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Breaking - or remaking - the mould for our financial recovery?

In 2018, I shared my thoughts on what ten lessons from ten years since the credit crunch might look like.

Reading it back during lockdown, the overall (positive) tone seemed to me that the worst was behind us and that despite continuing challenges, economies were looking ahead with a degree of confidence.

Surprisingly, and with our long-term perspective in mind, I still think there is reason to be optimistic, even given what we are now living through.

Countries are gingerly easing movement restrictions and taking incremental steps towards some kind of return to what we used to consider normality but few - or even none - can pinpoint the reality of what might hove into view over the horizon.

We have a return to headline-hogging huge numbers.

As I write, the EU is calling for member states to hand over 750 billion to help the eurozone battle the inevitable contraction in its economy of between eight and 12 per cent.

Britain sold its first-ever negative yielding bonds in history earlier this month. And the auction was oversubscribed, a sign that the government will continue to bolster the economy. This may be a case of the bleedin’ obvious but could it scarcely be prepared to do anything else?

Governments across the globe will be acutely aware of deflation and will aim to inject spending to guard against demand dipping further still.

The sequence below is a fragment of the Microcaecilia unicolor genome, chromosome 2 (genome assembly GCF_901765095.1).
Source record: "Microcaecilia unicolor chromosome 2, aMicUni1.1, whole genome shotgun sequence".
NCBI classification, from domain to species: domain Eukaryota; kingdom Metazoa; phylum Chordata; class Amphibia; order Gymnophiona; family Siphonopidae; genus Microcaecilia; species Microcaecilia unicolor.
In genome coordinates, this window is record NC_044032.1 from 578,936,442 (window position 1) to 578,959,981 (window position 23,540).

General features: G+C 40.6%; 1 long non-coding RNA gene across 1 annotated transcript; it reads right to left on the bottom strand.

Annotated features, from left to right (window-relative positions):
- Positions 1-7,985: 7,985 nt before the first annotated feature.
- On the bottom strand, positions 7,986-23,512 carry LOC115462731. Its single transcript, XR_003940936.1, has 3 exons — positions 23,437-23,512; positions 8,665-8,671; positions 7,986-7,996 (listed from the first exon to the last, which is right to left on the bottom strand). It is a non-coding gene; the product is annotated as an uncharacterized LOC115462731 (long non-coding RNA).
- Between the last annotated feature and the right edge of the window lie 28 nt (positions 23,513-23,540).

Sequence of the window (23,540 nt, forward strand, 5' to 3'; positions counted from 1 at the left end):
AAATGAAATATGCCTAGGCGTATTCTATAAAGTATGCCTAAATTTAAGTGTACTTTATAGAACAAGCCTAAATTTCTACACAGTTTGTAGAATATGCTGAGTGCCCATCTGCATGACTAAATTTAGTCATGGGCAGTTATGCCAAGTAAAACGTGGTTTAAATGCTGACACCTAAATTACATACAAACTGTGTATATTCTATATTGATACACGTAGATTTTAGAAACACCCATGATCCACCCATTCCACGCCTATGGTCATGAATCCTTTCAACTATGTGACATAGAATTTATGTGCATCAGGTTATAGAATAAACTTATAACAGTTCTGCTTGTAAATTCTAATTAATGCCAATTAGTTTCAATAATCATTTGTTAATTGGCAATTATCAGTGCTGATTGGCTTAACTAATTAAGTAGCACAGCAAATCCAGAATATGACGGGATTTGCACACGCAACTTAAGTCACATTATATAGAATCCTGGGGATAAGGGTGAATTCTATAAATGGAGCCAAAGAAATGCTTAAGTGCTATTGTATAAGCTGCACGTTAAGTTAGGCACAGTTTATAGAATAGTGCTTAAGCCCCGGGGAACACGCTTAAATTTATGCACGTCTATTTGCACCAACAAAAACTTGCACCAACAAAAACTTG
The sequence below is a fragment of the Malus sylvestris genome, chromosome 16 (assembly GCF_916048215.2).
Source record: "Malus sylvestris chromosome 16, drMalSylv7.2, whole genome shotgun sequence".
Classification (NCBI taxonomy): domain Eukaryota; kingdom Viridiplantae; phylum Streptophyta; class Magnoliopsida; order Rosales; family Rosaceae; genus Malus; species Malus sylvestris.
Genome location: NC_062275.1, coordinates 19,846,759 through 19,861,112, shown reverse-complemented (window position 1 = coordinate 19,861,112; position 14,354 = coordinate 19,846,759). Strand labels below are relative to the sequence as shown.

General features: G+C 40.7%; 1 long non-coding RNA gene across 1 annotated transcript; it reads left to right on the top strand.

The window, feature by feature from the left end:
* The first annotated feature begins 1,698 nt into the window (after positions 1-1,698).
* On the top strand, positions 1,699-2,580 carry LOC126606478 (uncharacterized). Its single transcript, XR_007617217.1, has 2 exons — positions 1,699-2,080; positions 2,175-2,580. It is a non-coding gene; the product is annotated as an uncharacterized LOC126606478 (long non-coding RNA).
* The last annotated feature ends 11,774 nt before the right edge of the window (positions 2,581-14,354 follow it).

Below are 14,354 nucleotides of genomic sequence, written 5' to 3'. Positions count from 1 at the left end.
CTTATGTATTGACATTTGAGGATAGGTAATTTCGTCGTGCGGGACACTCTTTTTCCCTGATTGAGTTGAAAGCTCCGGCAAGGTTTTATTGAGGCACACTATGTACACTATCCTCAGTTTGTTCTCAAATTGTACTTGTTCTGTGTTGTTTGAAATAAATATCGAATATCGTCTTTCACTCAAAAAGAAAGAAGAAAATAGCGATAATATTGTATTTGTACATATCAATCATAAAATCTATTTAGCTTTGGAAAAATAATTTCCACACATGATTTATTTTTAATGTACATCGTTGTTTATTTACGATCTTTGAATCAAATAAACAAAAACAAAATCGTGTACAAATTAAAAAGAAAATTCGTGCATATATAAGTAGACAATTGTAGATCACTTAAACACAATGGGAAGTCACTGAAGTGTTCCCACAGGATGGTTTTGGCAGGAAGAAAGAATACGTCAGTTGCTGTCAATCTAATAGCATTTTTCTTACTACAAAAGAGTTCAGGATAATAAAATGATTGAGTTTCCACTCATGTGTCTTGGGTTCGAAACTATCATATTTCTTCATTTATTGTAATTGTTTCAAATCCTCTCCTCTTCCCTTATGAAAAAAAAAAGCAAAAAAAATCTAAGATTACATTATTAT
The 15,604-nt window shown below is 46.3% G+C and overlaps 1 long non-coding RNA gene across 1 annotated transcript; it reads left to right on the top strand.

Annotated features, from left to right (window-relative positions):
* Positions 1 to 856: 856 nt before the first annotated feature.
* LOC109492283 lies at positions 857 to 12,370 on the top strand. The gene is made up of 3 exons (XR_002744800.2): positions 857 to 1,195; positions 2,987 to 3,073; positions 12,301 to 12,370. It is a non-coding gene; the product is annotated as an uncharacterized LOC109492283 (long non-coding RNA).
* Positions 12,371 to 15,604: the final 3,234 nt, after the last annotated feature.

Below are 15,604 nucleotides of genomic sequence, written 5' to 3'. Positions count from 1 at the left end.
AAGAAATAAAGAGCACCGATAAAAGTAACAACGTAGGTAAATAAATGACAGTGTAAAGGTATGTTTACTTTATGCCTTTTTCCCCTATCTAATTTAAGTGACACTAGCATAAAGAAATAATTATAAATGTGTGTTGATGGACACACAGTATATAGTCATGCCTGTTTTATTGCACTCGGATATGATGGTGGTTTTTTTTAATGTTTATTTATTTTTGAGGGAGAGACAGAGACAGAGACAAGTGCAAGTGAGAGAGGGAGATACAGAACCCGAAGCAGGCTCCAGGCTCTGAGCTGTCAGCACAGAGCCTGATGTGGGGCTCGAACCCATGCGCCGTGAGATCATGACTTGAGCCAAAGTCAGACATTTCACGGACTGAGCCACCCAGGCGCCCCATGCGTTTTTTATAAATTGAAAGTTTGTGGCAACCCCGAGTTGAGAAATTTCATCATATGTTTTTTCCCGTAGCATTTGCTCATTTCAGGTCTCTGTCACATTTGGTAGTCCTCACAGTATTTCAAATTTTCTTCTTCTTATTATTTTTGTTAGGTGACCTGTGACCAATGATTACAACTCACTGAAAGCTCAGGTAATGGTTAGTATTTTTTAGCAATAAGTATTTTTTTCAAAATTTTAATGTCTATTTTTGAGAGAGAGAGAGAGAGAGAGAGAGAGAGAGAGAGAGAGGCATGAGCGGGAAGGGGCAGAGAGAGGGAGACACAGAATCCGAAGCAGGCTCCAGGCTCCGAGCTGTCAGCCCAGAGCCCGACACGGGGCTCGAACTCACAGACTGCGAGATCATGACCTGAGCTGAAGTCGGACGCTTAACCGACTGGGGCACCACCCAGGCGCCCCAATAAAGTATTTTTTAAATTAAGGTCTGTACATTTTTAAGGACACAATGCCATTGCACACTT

From the EU to the UK and China to America, what’s being grappled with is the question: do we have enough resources to climb out of this and move forward? Especially if it happens again?

I think we do, especially if there is coordinated, concerted action, such as the international effort to identify a vaccine.

And changing the way we do things is a key part of this recovery. I’ve returned to the technology theme in a number of my posts and innovation and risk-taking will be part of revitalising our bruised economies.

So when titans such as Amazon buys a self-driving electric car business in the midst of the pandemic, it’s a sign that boldness, new ideas and yes, abundant capital, are likely not to retreat but to rekindle economies currently laid low.

Returning to the original starting point, I can certainly come up with ten thoughts for life after ten weeks of lockdown (and I will).

But amid the understandable pessimism, it should be heartening to recognise those who are already looking beyond the virus to contribute to the reconstruction effort.

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I still think there is reason to be optimistic, even given what we are now living through.

PSGS appointed to Pension Protection Fund Trustee & Support Services Panel


PSGS has also been appointed to the new restructuring and pre-insolvency services panel.


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After 40 years of experience in the pensions world, I'm sharing my insights.